Fungus Gnats on African Violets – Getting Rid of Larvae, Eggs & Flies

Flying bugs like fungus gnats can make an appearance in or around your African violets for several reasons although most tend to do with the soil and how well you maintain it. Here are the steps for quickly getting rid of the tiny flies before the infestation becomes an even bigger problem.

Over-watering your African violets

Over-watering tends to be the main culprit for the development of fungus gnat infestations on African violets. Fungus gnats and other similar flying bugs love moisture and dampness. African violets don’t require excessive moisture to thrive. You are overwatering your plant if the soil remains super soggy and develops tiny puddles of water. The simplest solution to getting rid of fungus gnats on African violets is to reduce the amount of watering. You only need to water the plant when the top layer of the soil looks dry.

If you are using self-watering pots or automated plant watering systems, you may want to re-configure the frequency of watering the device is set to. These devices add a lot of convenience but can introduce fungus gnat problems as they are designed to keep the soil damp at all time.

Gnats thrive in poor-quality soil

Fungus gnats will also appear around African violets if the soil quality is poor. You might have brought in African violets that have been potted in gnat-infested soil. The existing soil may also not be draining well and this adds to the problem we highlighted on over-watering. If you suspect that the soil is the problem then you will need to repot the African violets in high-quality potting mix that drains well and is free of pests. Food-grade diatomaceous earth could be one way of dealing with fungus gnats.

Using yellow sticky traps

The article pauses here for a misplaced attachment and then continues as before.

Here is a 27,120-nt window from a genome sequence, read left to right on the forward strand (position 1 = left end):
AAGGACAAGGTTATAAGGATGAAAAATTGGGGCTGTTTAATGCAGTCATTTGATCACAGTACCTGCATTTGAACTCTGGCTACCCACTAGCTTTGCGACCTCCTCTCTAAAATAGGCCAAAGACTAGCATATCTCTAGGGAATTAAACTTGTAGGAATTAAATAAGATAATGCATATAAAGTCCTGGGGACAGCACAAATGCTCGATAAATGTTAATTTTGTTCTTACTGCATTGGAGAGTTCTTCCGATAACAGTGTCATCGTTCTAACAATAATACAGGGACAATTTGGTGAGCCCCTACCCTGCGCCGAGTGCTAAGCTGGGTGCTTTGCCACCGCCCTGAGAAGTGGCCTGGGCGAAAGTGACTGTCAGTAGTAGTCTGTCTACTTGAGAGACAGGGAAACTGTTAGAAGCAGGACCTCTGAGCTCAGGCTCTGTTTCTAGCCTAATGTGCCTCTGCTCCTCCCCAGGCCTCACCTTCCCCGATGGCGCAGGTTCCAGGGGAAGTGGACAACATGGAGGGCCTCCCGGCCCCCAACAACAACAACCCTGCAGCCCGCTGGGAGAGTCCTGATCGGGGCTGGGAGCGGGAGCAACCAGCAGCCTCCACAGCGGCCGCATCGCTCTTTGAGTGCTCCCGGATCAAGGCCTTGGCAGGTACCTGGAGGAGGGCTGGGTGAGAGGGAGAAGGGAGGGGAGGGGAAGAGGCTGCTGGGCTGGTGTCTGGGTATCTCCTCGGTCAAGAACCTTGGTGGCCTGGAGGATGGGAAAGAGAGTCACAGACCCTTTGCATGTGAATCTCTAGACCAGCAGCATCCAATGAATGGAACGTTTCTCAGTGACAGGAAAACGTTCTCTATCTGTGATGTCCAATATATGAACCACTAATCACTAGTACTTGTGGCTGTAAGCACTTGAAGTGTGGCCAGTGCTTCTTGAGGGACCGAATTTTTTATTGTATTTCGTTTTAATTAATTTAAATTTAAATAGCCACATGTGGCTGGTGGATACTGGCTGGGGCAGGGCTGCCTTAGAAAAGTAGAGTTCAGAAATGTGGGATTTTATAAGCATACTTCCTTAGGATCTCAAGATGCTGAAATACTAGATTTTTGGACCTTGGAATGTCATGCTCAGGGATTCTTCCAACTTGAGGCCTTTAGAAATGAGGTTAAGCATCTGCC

Placing a few yellow sticky traps around the African violets may help get rid of adult fungus gnats but they won’t resolve the originating cause of the bug infestation. To completely get rid of the flies around the African violets, you need to also eradicate the larvae and eggs in the infested soil.

For a more natural method of dealing with fungus gnats, you could consider having a few venus flytraps around the African violet plants but you just need to be mindful that they aren’t totally effective at getting rid of the pests.

Repotting, however, isn’t an easy step as household plants like African violets can be quite sensitive to a change in environment and may end up going through transplant shock. Instead of repotting, one alternative method to consider is using mosquito bits. Let it soak in the water used for the African violets. We would suggest letting the mosquito bits or dunks soak for at least 24 hours in order for this method to be effective.


  • Is it a gnat:

    I have some black flies around my african violet but not sure if it’s a fungus gnat, fruit fly, or something else?? Any way to tell if I am suffering from a fungus gnat problem??

  • Lifesaver:

    Thanks so much for this article. The gants disappeared after I mixed two solutions together. I first placed a bunch of yellow sticky traps around the plant then I added some mosquito bit water.

  • Bridget:

    My gnat problem has been going on for months and I don’t know what to do to keep these pesky flies away from my African Violet. I am pretty sure it’s not coming from other plants around the house. Is it time to re-pot the plant to new soil?

  • Jennifer M:

    It’s not mentioned here but I would suggest trying the hydrogen peroxide method. You mix one part 3% hydrogen peroxide with 4 parts water. Pour this solution on the top layer of the soil. The gnats hidden inside should die on contact. This worked for my african violet plant.

  • Leslie:

    Can anyone share what soil works for their african violet? I think it’s time for me to repot my african violet but not sure which soil works best!

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